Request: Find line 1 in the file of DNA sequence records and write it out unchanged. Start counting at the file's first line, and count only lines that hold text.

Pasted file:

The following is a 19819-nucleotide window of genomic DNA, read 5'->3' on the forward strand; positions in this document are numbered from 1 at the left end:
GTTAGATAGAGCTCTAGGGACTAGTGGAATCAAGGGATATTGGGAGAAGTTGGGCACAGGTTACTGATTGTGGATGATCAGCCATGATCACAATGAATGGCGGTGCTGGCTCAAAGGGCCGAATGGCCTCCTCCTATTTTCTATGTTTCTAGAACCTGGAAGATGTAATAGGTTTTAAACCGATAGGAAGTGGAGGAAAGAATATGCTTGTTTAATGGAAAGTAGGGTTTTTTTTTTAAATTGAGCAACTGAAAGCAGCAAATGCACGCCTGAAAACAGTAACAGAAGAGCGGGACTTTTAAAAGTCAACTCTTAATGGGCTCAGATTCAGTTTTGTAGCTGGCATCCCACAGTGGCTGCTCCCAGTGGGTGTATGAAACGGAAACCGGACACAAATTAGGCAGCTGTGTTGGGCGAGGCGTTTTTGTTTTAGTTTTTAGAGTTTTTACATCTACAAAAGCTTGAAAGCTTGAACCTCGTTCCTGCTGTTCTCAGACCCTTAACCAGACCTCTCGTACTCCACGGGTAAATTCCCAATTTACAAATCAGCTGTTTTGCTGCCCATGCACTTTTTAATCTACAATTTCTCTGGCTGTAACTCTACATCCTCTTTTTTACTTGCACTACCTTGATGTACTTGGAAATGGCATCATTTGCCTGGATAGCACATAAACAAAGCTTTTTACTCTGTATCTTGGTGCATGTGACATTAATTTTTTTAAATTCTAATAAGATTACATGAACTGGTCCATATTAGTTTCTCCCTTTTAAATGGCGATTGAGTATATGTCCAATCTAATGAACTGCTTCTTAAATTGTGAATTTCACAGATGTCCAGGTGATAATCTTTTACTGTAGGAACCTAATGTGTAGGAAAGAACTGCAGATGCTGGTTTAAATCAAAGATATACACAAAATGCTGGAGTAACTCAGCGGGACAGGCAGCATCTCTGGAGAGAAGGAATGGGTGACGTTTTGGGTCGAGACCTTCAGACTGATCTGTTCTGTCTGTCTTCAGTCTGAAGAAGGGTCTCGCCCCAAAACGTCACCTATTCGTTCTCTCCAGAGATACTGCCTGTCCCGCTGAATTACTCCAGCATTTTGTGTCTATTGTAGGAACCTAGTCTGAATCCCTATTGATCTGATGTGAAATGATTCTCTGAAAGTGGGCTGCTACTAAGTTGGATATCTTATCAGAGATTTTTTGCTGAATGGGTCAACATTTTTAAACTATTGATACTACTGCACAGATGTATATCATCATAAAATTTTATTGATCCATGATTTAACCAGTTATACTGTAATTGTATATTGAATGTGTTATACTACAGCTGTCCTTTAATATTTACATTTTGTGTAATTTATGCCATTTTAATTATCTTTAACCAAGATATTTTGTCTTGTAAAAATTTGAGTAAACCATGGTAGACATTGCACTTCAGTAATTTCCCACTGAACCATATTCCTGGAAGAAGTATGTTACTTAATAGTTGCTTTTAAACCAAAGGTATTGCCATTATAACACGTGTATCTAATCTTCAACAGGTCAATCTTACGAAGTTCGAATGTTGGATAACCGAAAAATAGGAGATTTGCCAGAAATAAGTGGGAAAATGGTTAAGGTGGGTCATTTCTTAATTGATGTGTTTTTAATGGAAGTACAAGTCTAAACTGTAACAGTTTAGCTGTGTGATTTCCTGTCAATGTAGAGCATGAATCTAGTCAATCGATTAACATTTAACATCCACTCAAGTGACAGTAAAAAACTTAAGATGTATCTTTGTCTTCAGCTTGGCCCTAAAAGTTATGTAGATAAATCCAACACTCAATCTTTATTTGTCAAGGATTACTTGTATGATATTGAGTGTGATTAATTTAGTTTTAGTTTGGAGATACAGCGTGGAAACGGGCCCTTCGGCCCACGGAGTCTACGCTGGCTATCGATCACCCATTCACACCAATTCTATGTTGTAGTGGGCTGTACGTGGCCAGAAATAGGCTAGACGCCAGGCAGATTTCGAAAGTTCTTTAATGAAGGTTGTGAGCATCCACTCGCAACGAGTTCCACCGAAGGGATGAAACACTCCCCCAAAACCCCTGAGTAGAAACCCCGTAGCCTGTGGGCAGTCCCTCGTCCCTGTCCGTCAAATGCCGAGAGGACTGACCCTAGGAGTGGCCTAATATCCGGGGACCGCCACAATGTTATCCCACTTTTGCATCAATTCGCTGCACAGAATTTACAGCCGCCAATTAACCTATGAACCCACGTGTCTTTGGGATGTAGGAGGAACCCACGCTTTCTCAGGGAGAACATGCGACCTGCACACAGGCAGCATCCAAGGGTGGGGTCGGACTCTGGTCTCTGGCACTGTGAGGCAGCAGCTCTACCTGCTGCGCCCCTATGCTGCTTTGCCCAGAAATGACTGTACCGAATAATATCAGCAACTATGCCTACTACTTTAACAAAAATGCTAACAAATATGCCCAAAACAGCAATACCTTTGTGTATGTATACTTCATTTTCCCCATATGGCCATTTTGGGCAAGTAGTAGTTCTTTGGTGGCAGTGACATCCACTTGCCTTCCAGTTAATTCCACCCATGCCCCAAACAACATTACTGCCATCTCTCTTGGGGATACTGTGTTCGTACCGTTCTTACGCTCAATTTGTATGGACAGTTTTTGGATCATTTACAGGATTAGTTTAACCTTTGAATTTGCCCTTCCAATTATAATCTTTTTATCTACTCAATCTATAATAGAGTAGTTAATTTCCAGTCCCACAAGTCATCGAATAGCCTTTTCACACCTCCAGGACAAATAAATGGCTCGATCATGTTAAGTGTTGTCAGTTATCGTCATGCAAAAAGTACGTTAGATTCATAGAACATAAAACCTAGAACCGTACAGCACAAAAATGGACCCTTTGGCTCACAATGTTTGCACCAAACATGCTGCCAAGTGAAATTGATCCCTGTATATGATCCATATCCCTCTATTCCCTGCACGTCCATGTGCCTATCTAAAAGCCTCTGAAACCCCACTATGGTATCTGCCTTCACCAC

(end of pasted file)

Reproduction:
The following is a 19819-nucleotide window of genomic DNA, read 5'->3' on the forward strand; positions in this document are numbered from 1 at the left end: